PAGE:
Inspiration and greater investment are the real mothers of invention

Universities have the potential to lead the way to a high-tech, economically robust future for the UK, according to James Dyson

April 8, 2010

New technology. We all want it. The fastest computers, batteries that don't need recharging, cars that power themselves. But do we still want to invent? Science and engineering are just beginning to emerge from a long era of neglect. Britain has excellent universities, world-class facilities and an intrinsic creativity - but talent trickles away because we don't make the most of it.

Investing in higher education is our ticket to becoming international high-tech experts and, by consequence, economically robust. To do this we need to focus on two things: people and research.

Encouraging people starts at school and continues into higher education. We need to ensure school pupils are introduced to the fascination of science and engineering and pursue these disciplines in higher education. What can be more exciting than sending a piece of your own engineering into space, making a lasting medical discovery or creating a technology that solves our energy problems?

We need more scientists and engineers.

I do take some comfort from the government's pledge to fund an extra 20,000 undergraduate university places for this autumn - most of which will be in STEM (science, technology, engineering and maths) subjects. But, impressive though the £0 million modernisation fund for STEM subjects pledged in the Budget may sound, it represents only 1.8 per cent of the total spent on higher education in 2009-10 (£15 billion).

I realise these are difficult times, but unless we encourage and inspire the next generation of designers, engineers and scientists, we won't be able to capitalise on our high-tech ability.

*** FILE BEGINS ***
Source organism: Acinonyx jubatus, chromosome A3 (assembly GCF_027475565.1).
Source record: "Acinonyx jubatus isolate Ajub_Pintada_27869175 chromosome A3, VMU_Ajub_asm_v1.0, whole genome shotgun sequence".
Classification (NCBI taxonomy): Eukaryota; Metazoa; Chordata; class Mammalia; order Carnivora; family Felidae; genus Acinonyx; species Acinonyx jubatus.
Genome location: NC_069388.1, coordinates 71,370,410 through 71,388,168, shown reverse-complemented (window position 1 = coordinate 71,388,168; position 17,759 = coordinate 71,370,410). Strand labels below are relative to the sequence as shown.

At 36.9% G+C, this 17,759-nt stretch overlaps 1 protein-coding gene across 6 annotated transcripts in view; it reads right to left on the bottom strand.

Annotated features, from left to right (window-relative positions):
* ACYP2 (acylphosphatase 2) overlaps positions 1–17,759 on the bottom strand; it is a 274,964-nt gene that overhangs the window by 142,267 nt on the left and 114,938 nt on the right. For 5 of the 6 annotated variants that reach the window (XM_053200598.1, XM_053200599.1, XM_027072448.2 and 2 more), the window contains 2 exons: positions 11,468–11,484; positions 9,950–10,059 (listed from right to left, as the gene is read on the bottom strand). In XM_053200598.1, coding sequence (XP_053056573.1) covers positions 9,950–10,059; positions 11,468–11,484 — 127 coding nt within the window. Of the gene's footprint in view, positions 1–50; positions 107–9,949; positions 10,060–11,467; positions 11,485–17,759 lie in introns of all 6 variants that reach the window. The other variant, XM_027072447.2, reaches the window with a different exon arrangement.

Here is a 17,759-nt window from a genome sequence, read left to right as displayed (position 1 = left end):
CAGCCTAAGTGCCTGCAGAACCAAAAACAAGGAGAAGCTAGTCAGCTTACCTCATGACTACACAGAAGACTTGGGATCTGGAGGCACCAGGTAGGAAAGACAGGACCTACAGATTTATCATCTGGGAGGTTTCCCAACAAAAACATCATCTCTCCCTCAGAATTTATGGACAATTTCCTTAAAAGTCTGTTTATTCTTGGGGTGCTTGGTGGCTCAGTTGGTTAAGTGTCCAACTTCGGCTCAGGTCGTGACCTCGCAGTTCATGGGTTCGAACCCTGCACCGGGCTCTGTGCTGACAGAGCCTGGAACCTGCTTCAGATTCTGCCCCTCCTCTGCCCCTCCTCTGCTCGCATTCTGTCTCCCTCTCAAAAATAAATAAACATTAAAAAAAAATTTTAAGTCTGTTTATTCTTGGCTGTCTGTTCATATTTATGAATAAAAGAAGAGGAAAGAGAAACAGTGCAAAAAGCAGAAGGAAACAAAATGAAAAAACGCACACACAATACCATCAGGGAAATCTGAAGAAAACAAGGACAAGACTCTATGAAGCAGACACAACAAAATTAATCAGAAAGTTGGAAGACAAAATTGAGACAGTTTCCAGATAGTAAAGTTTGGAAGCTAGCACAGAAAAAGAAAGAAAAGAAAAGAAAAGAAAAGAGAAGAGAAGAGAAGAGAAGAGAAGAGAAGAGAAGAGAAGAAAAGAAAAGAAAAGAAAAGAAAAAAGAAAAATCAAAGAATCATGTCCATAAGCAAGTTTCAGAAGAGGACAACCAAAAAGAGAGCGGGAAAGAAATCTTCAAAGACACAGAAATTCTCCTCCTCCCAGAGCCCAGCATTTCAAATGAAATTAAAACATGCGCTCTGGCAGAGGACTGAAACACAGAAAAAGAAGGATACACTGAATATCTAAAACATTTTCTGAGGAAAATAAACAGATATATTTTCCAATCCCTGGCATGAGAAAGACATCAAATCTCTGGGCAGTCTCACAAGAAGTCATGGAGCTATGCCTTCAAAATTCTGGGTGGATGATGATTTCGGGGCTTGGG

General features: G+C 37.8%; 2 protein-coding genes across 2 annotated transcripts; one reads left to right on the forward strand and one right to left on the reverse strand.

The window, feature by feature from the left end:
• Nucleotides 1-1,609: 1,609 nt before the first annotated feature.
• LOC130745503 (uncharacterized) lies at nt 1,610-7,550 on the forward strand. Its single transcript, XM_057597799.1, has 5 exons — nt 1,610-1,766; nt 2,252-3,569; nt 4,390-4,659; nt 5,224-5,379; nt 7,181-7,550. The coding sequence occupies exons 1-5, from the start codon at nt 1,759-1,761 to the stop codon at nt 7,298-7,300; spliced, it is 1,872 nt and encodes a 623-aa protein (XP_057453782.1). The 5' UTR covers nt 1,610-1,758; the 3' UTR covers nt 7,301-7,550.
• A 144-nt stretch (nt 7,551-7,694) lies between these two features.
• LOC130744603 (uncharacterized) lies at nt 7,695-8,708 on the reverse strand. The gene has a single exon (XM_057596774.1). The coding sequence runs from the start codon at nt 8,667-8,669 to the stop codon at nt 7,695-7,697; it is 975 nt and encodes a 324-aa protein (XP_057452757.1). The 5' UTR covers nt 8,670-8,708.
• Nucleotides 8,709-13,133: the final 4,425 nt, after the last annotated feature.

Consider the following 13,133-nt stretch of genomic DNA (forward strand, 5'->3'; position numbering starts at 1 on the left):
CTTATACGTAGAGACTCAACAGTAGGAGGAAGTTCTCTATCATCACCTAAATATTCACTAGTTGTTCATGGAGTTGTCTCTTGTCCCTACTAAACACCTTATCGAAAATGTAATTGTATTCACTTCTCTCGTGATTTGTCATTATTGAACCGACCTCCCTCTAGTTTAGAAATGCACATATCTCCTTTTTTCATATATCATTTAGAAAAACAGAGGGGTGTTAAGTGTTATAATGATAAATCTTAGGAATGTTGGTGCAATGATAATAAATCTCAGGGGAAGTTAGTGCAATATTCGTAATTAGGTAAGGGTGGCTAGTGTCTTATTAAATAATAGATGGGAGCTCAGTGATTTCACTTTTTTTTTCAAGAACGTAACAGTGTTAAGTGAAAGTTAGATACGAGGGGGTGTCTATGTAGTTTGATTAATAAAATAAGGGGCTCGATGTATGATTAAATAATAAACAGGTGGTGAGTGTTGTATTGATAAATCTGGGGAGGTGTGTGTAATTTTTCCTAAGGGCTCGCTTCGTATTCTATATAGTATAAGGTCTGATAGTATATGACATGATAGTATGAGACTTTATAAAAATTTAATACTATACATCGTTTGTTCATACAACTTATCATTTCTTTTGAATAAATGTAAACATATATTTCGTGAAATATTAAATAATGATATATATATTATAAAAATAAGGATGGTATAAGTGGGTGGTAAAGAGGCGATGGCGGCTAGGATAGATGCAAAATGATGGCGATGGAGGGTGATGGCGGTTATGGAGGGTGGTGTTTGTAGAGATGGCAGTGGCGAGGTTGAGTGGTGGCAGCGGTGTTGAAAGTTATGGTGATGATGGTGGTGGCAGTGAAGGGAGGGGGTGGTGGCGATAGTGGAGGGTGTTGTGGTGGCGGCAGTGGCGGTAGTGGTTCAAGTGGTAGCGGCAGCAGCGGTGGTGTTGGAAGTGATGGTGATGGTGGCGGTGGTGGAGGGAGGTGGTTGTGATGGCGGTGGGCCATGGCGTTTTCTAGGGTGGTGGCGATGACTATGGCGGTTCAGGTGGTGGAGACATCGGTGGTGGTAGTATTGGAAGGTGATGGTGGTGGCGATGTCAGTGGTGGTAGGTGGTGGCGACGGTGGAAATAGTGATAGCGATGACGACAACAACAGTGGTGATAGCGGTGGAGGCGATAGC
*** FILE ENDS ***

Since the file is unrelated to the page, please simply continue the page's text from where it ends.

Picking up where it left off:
And we do have that ability. Alan Windle's nanotechnology laboratory at the University of Cambridge is a wonderful mix of state-of-the-art technology and hands-on experimentation. It's pushing science, technology and possibilities forward. Nanotechnology will completely revolutionise the way we engineer things. Smaller, stronger, lighter machines and more efficient electrical conductivity.

We're leading the world in this kind of research - although China isn't far behind. Britain's future wealth depends on applying our learning to exportable high-tech industries: lithium ion batteries, electric cars, energy-harnessing paint. But Cambridge is one of 53 British universities facing below-inflation funding allocations for research and teaching.

This is a problem. Research and ideas that come out of our universities are vital to our economy. In universities today, blue-skies research projects keep genuine breakthroughs alive and allow us to compete on a global scale. But with budget cuts, how can we capture all this expertise and fire it into industry?

I'm convinced that we can find solutions. After three or four years of inventing and researching, many qualified scientists and engineers have been pulled into the City by attractive salaries. I believe that researchers should be paid a proper wage - to keep their passion and experience where we need it.

And we need more flexibility. Being a student is about learning. We need more sandwich courses and work placements. It benefits both students and industry. While I was studying, I worked for Rotork. My final-year project was a sea truck, a high-speed landing craft. The experience transformed the way I approached invention and gave my ideas practical meaning. Many of the design engineers from Dyson already have an impressive invention or two on their CVs.

Universities will lead the way to a high-tech future. There have been 116 UK Nobel prizewinners. Some 29 UK institutions are in the top 200 universities worldwide. We aren't short of raw talent and creative thinking. We need to find a way to best use it.

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